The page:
2. Get a mascot and become it: A dog hit by a car probably says or feels its equivalent to “ouch.” But lying there in pain it doesn’t probably make up an instant story about what happened and why. Dogs probably don’t think, “That jerk was talking on his cell phone. He’s so self-absorbed he didn’t think of the consequences to me. Why as soon as I can, I’m going to bite his nuts. I’ll teach him a lesson.” It’s to a dog’s long-term disadvantage that it can’t craft such a complex narrative in its mind, but it’s not to its disadvantage in the moment of pain. In the moment of pain, it’s an advantage to just say ouch. When you’ve been hit, channel the dog for a little while. Say “ouch,” to yourself. Ouch, ouch, ouch, ouch, instead of doing the instant story thing as though, in as much pain as you’re in, you could be a fair judge of the situation.

3. Have confidence in your ability to digest: Some of what makes us quick to retaliate or defend ourselves is a fear that if we don’t nip the challenge in the bud it will get out of hand, and that if we don’t nip it right away, maybe it’s because we really can’t. If we let the feedback in, for example, we’ll be powerless to reject it. It will infect us. Paradoxically, therefore the more confident you are in your ability to reject the feedback, the easier it is to wait to do it until tomorrow, after you have slept on it. In a state of suspended animation, channel the mafia boss who smiles warmly at the guy he suspects may be undermining him. Think to yourself, “I’ve got the power to drop this guy in his socks if I need to, but I’m a careful, cunning Don. I don’t stir up trouble, so first I have to watch. Time will tell what’s the best course of action.”

4. Be open to new possibilities: This one may sound positive but it’s mixed. Be open to the possibility that you’re a nicer person than you think you are, but also a nastier one. A little observation shows that those happy, healthy grooves we settle into can turn into ruts without our knowing it. People can change for the better or the worse—and be the last to know they have changed. I’m getting older. Older folks tend to be more stubborn, but they don’t tend to realize they’re getting stubborn. It’s not just them, it’s me, it’s us. So no matter how confident we are that we’ve acquired some rosy characteristic, it’s worth keeping a little dingy of self-doubt harbored nearby. I like the mantra that goes, “I wouldn’t put it past me,” or the one that says, “Whatever I scorn on him today, I’ll probably end up wearing sometime this year,” or alternatively, “No matter how hard I chase the truth, it will never catch me.”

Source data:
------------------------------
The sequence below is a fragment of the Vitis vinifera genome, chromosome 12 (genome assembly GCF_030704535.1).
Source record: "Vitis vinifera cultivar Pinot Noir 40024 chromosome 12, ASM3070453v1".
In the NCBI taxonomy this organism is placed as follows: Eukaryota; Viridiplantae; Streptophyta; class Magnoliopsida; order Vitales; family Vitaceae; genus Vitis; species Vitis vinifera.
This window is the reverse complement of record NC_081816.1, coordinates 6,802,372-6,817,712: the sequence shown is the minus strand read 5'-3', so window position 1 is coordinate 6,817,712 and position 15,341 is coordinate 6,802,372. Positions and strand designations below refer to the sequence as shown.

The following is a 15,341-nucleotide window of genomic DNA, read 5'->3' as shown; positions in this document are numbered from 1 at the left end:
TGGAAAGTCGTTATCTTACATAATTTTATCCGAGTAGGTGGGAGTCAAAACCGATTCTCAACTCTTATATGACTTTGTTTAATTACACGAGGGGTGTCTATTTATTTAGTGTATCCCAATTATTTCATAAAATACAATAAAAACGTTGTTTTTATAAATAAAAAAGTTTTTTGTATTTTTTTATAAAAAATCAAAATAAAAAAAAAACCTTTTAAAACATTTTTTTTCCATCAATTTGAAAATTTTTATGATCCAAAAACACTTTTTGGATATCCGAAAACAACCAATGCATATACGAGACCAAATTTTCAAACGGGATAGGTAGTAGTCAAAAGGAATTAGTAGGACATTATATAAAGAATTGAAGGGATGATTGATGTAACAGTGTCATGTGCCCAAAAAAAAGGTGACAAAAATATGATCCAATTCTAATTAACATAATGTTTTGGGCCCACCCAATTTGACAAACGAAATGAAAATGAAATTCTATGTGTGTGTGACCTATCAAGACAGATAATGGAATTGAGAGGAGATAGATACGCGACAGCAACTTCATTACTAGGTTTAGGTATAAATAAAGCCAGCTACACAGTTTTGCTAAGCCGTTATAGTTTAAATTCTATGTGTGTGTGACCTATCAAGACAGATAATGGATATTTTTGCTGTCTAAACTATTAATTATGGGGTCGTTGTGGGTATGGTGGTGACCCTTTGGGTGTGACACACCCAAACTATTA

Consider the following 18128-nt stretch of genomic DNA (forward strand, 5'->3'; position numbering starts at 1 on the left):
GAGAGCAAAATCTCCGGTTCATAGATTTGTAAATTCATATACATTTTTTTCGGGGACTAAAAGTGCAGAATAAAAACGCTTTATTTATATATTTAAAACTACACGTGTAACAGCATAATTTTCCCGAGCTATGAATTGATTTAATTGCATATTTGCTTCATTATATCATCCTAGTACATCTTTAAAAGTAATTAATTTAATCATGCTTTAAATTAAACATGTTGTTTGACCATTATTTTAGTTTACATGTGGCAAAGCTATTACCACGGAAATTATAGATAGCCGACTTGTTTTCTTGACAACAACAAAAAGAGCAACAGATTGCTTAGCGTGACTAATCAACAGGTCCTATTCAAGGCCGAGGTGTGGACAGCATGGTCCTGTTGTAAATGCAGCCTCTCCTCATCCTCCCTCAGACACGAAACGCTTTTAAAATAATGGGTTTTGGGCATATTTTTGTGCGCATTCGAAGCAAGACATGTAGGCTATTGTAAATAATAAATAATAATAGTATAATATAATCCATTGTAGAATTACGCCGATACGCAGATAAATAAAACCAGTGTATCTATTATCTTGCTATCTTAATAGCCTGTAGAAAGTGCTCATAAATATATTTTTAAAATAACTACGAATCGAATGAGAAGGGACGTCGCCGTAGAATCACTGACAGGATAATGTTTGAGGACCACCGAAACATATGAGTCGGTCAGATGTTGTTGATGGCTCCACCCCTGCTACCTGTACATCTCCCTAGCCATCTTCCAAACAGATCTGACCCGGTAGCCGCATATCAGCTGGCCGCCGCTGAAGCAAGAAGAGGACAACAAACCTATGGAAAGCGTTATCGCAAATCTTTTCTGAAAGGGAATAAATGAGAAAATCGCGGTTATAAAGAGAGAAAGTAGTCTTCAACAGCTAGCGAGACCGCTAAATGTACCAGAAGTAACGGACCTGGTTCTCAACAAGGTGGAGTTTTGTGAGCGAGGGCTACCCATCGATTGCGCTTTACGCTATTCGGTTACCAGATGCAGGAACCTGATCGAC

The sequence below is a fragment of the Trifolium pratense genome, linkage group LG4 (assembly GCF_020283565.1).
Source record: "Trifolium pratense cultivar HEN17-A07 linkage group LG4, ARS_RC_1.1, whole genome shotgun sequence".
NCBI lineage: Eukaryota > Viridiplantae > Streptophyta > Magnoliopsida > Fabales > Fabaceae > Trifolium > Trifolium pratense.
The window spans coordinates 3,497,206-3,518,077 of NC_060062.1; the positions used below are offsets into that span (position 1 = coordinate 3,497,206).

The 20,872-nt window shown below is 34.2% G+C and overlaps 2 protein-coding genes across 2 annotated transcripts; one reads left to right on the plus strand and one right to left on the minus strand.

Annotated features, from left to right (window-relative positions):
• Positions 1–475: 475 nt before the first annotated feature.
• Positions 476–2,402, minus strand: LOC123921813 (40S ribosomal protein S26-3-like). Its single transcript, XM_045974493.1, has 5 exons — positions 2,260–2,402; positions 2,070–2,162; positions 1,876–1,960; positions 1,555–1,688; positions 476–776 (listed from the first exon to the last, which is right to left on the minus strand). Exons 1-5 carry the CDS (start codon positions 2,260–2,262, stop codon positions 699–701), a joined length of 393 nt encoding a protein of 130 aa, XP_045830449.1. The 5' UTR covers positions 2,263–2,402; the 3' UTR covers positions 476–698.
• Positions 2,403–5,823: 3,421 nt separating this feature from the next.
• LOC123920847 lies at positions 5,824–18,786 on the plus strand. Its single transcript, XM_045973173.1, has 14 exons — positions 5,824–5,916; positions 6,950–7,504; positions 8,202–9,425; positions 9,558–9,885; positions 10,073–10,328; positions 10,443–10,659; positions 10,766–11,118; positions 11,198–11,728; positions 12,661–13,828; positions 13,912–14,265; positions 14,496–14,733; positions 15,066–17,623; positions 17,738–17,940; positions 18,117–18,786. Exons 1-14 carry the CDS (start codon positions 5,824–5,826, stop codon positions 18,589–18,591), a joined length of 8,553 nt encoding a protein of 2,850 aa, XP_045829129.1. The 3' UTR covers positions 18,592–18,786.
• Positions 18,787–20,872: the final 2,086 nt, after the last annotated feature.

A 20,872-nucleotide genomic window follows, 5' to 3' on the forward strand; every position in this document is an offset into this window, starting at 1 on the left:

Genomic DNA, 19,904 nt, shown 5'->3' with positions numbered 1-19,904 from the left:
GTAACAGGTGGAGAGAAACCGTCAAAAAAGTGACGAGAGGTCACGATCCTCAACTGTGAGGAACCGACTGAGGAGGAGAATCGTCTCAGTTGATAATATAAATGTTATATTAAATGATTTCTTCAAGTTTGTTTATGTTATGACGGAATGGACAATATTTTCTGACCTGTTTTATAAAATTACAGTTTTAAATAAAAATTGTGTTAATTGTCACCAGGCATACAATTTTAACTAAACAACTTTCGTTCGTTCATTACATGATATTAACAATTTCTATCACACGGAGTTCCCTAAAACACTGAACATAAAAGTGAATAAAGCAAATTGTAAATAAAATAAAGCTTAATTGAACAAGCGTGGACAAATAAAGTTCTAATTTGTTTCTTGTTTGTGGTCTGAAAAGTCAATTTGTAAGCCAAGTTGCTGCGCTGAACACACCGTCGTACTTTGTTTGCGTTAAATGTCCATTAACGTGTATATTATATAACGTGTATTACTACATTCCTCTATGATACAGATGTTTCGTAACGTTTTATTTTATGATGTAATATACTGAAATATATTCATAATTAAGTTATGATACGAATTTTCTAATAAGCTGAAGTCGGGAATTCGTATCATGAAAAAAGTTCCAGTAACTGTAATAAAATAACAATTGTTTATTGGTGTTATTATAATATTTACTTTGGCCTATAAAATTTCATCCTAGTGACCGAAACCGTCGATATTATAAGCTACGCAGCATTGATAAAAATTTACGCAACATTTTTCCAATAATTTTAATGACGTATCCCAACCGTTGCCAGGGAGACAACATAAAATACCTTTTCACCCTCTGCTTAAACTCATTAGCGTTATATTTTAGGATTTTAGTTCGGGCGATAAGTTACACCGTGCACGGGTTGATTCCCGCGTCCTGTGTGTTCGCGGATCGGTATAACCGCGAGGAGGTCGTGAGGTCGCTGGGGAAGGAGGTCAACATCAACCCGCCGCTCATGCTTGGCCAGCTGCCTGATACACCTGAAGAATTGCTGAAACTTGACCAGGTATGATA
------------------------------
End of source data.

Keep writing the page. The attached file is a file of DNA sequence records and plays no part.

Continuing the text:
5. Learn feedback’s patterns: We often take things personally that simply come inescapably with the territory of being alive. Feedback is fundamental to all adaptive processes from biological evolution to thermostats to taking a hint about your breath. Last week’s funnel article was all about feedback. Feedback is everywhere, and so its patterns are worth knowing by heart. Here’s an example of a particular pattern in person-to-person feedback: the first-out advantage. The first person to offer feedback appears more credible than the one who says, “well, since we’re sharing, I have some feedback for you too,” because the second to give it could just be retaliating. This first-out advantage is actually unfair. Just because someone gives feedback first, it doesn’t mean their feedback is necessarily more accurate. Keep that in mind when you’re struggling to stay in suspended animation. Don’t even try to give counterbalancing feedback. At least not today. If tomorrow it seems necessary you can always call on your inner Don and leave a pair of smoking socks to tell the tale.